Date
24 August 2017
The rise of broadband internet has telling implications for state television broadcaster China Central Television and a host of provincial television operators already grappling with declining numbers. Photo: Bloomberg
The rise of broadband internet has telling implications for state television broadcaster China Central Television and a host of provincial television operators already grappling with declining numbers. Photo: Bloomberg

POLICY WATCH: Online video turning media industry on its head

China’s online video sector is undergoing consolidation, driven by government efforts to maintain control over its content and distribution.

The State General Administration of Press, Publication, Radio, Film and Television, the nation’s media regulator, wants state-owned media companies to tap the fast-growing market using private capital, Luo Jianhui {羅建輝}, director of internet video supervision, said on Dec. 5.  

China already has some of the world’s toughest media regulations and some of the most stringent content distribution rules.

By keeping a lid on domestic television broadcasters and approving only a handful of foreign satellite operators to connect to hotels, the government has maintained an iron grip on the media industry.

However, the rise of broadband internet, which enables people to easily access a wide range of content, presents a new regulatory challenge and threatens to turn the media industry on its head.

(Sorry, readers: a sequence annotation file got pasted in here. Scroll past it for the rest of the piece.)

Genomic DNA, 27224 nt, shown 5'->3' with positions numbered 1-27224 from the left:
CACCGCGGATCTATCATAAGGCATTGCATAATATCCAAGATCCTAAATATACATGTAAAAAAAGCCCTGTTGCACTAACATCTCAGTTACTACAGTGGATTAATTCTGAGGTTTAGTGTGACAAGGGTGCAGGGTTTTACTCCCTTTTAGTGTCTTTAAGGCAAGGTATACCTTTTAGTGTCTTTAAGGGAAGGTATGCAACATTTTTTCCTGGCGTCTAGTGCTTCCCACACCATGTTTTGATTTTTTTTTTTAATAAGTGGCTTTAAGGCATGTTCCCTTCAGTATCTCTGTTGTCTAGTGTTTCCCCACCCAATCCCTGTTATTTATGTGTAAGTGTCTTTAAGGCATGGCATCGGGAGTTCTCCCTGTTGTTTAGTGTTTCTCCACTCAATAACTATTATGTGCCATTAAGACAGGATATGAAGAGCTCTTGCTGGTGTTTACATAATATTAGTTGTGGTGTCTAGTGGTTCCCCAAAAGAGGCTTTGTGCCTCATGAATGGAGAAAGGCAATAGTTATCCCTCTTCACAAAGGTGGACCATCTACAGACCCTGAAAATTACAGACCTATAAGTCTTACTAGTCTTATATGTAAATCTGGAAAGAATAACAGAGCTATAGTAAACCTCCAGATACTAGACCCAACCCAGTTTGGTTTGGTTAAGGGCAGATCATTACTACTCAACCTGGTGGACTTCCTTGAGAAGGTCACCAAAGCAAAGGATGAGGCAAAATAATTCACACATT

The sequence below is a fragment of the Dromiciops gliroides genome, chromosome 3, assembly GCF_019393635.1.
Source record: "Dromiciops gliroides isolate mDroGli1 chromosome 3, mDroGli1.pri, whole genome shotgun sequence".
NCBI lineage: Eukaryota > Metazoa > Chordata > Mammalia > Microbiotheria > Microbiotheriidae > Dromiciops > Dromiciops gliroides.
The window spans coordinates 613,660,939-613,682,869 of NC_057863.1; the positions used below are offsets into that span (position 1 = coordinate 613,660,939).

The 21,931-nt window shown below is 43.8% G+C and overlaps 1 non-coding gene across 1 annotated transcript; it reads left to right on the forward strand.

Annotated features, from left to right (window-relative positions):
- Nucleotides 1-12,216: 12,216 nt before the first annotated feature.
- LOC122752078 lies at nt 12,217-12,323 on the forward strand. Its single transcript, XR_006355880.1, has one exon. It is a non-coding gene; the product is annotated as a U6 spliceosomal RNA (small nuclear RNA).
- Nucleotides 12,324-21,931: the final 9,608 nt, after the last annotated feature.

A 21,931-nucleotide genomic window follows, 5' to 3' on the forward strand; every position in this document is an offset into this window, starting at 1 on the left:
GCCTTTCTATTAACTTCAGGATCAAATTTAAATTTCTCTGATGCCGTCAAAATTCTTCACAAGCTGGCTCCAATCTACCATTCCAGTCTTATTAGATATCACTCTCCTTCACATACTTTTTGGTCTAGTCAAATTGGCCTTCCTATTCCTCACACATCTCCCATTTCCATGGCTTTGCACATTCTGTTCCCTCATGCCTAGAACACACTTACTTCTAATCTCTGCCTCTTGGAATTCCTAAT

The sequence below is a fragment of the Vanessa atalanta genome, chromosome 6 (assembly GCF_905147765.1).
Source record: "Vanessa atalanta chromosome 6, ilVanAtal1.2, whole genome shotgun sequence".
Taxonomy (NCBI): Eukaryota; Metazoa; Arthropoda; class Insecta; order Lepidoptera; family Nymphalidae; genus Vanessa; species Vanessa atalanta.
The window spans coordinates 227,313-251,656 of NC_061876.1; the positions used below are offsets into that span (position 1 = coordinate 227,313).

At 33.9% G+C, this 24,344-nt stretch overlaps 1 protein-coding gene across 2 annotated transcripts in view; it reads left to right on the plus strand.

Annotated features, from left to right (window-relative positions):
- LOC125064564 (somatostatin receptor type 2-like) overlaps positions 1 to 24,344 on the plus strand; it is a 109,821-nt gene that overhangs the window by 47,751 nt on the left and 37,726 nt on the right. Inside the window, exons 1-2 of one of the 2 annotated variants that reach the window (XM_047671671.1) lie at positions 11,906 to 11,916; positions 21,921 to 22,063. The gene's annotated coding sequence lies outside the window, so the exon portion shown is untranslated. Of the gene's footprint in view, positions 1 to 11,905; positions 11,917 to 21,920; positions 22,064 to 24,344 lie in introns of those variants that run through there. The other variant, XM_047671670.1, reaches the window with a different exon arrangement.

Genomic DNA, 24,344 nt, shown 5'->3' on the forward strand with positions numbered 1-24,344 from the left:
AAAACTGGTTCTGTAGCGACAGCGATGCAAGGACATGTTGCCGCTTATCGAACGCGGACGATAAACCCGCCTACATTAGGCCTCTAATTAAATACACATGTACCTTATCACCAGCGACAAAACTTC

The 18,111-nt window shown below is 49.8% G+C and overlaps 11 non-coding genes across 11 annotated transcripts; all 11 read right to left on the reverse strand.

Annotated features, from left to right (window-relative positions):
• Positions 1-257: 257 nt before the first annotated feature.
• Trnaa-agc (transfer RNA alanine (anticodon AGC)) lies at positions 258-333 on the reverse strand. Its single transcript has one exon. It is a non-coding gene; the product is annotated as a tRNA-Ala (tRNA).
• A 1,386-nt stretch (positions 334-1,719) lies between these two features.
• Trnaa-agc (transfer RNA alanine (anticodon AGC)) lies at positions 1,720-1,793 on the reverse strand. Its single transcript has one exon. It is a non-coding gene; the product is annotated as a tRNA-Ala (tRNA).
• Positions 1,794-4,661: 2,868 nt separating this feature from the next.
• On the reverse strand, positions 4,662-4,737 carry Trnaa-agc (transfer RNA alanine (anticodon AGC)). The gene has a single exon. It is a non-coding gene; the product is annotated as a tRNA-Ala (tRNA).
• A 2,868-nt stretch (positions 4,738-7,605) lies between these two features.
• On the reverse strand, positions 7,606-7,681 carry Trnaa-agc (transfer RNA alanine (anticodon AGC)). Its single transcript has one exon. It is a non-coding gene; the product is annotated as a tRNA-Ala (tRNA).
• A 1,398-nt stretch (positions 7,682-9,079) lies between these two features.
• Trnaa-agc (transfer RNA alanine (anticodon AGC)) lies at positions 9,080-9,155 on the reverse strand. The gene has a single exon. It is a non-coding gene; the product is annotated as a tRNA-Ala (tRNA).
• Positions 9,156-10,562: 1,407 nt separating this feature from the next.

This has telling implications for state television broadcaster China Central Television and a host of provincial television operators already grappling with declining numbers.

The regulator has issued licenses to 608 online program distributors, 26 online TV broadcasters, 11 internet content providers and six mobile TV content aggregators. All have seen robust growth in user numbers and revenue.

The video sector is also catching the attention of internet portals, traditional broadcasters and telecom operators despite its lack of a sustainable business model. Competition is on the rise.

The regulator will work with industry players to drive innovation, improve the market mechanism, monitor online content and ensure the healthy and scientific development of the sector, Luo said.

Original content and diversification will be encouraged to reduce reliance on entertainment and variety shows.

At the same time, traditional media will be asked to embrace new media and help unleash the potential of e-commerce and online public services.

Online portals such as Sina, Sohu.com and Tencent Holding dominate the online video market as content providers while YoukuTudou, Aiqiyi of Baidu.com and several others have a lock on advertising dollars.

China’s online video market was worth 3.25 billion yuan (US$535.2 million) in the third quarter, up 37.3 percent year on year and up 6.7 percent from the previous quarter, according to statistics by iResearch released in November. The growth was led by popular variety shows and TV series, driving up advertising revenue across the industry.

Advertising revenue accounted for 81.7 percent of the industry total, up 4.6 percent on a quarterly basis.

Consolidation in the online video market has picked up in recent years as major players snapped up smaller rivals. Baidu acquired Chinese peer-to-peer streaming video network PPS for US$370 million earlier this year. Youku and Tudou merged in 2012, creating China’s largest online video operator by market share.

– Contact the reporter at [email protected]

RA

EJ Insight writer

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